• Presence of stomach complaints.

The diagnosis of inflammatory diseases of the pelvic organs is made after taking an anamnesis, gynecological examination, microbiological examination of vaginal discharge, if necessary, an ultrasound or laparoscopic examination can be performed. Symptoms are very important for the diagnosis, the leading of which is persistent pelvic pain. The presence of pain during a gynecological examination and the identification of an inflammatory process, atypical vaginal discharge, adhesions, etc. are also important for making a diagnosis.

During a gynecological examination, material is taken for microbiological examination, with the help of which the presence of an infectious agent can be detected. A complete blood count can also confirm the development of an inflammatory process, the main signs of which are leukocytosis, an acceleration of the erythrocyte sedimentation rate, and an increase in the level of C-reactive protein. A very important test proving the presence of N. gonorrheae or C. trachomatis is the nucleic acid amplification test (NAAT test), which mainly examines vaginal discharge and identifies small sections of DNA or RNA of the pathogen using special techniques. .

If pelvic inflammatory disease is suspected, it is important to do a pregnancy test, as this condition often occurs with ectopic pregnancy as a complication. With the described symptoms, a differential diagnosis is made with appendicitis, diverticulitis, ovarian torsion, endometriosis, ruptured tubo-ovarian abscess.

If left untreated, inflammatory diseases of the pelvic organs can be complicated by the development of chronic pelvic pain – it develops on average in about 18% of patients. Other complications are the development of an ectopic pregnancy due to the presence of adhesions in the fallopian tubes that prevent the implantation of the embryo into the uterus. Due to the development of fibrous tissue in the reproductive organs, pelvic inflammatory disease is a common cause of infertility. infertility It is treated in about 50% of cases of untreated pelvic inflammatory disease. Another complication that may arisepi, tubo-ovarian abscess.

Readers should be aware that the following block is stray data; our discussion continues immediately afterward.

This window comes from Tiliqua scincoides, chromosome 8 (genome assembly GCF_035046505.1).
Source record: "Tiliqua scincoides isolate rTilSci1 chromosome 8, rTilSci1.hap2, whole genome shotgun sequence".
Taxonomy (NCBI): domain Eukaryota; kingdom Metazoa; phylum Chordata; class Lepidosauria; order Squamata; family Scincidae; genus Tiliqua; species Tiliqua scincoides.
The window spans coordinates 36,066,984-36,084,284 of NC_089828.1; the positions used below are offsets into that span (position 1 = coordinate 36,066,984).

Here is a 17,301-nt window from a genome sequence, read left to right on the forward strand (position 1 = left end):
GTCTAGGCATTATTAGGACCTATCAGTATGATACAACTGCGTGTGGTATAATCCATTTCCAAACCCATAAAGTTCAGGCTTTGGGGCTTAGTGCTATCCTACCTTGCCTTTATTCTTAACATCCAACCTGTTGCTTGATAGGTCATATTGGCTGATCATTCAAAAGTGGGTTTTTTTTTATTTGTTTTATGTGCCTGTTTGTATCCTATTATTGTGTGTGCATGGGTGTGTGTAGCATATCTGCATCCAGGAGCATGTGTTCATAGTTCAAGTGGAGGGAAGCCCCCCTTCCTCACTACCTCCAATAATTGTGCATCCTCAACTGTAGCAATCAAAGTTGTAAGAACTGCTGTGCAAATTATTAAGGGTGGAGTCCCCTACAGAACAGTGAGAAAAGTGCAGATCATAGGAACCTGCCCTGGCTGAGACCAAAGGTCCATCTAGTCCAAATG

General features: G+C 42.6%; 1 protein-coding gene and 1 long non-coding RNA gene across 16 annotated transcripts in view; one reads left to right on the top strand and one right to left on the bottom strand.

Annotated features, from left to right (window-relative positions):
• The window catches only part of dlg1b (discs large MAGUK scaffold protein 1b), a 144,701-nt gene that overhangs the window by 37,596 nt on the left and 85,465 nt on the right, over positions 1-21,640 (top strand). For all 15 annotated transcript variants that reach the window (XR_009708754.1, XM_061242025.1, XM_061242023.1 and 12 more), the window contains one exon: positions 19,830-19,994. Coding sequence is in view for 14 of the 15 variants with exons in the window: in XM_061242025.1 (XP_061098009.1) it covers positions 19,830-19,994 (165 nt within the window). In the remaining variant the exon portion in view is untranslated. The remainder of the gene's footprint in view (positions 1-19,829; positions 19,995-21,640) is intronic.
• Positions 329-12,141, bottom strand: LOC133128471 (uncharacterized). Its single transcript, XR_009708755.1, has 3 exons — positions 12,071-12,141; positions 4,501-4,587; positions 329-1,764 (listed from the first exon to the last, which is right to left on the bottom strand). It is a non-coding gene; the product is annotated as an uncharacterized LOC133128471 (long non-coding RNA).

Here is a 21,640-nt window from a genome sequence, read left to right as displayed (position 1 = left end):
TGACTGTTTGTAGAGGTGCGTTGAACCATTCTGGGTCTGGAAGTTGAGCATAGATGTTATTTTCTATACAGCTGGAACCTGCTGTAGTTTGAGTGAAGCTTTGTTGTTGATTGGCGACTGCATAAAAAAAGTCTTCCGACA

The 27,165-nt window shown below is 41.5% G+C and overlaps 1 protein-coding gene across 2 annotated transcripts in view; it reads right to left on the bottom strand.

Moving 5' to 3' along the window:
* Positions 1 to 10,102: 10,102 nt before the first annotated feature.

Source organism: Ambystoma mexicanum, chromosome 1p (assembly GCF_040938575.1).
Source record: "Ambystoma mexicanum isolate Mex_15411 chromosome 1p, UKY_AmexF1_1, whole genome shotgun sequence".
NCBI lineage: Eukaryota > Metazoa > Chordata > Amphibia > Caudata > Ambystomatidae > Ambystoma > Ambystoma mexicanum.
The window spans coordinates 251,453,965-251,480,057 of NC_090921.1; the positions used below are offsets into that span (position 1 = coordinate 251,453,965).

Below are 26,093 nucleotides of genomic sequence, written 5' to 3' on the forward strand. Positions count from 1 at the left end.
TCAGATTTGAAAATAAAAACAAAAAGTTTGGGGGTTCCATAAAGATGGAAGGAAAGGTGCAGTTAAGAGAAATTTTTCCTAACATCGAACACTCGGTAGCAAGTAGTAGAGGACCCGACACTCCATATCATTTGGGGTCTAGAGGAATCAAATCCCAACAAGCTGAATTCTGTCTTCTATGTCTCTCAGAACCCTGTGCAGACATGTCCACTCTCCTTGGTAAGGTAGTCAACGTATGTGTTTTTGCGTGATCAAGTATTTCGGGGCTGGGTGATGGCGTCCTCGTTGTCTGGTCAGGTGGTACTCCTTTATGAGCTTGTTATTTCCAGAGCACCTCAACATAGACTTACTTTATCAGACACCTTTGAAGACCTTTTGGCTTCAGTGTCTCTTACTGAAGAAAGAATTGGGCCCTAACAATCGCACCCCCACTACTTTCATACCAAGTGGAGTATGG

Pelvic inflammatory disease is treated with antibiotics. Therapy is started empirically until the results of the prescribed tests with broad-spectrum antibiotics are obtained, and when the pathogen is established, treatment is carried out according to the results of the antibiogram. First-line therapy for pelvic inflammatory disease includes a combination of oral doxycycline and parenteral third-generation cephalosporin. The inclusion of metronidazole is recommended for suspected Trichomonas or as a result of gynecological intervention. Treatment is prescribed to both sexual partners and takes place with complete abstinence from sexual intercourse.

 Pelvic inflammatory disease is a serious disease that occurs in women at a young age and is one of the main causes of infertility.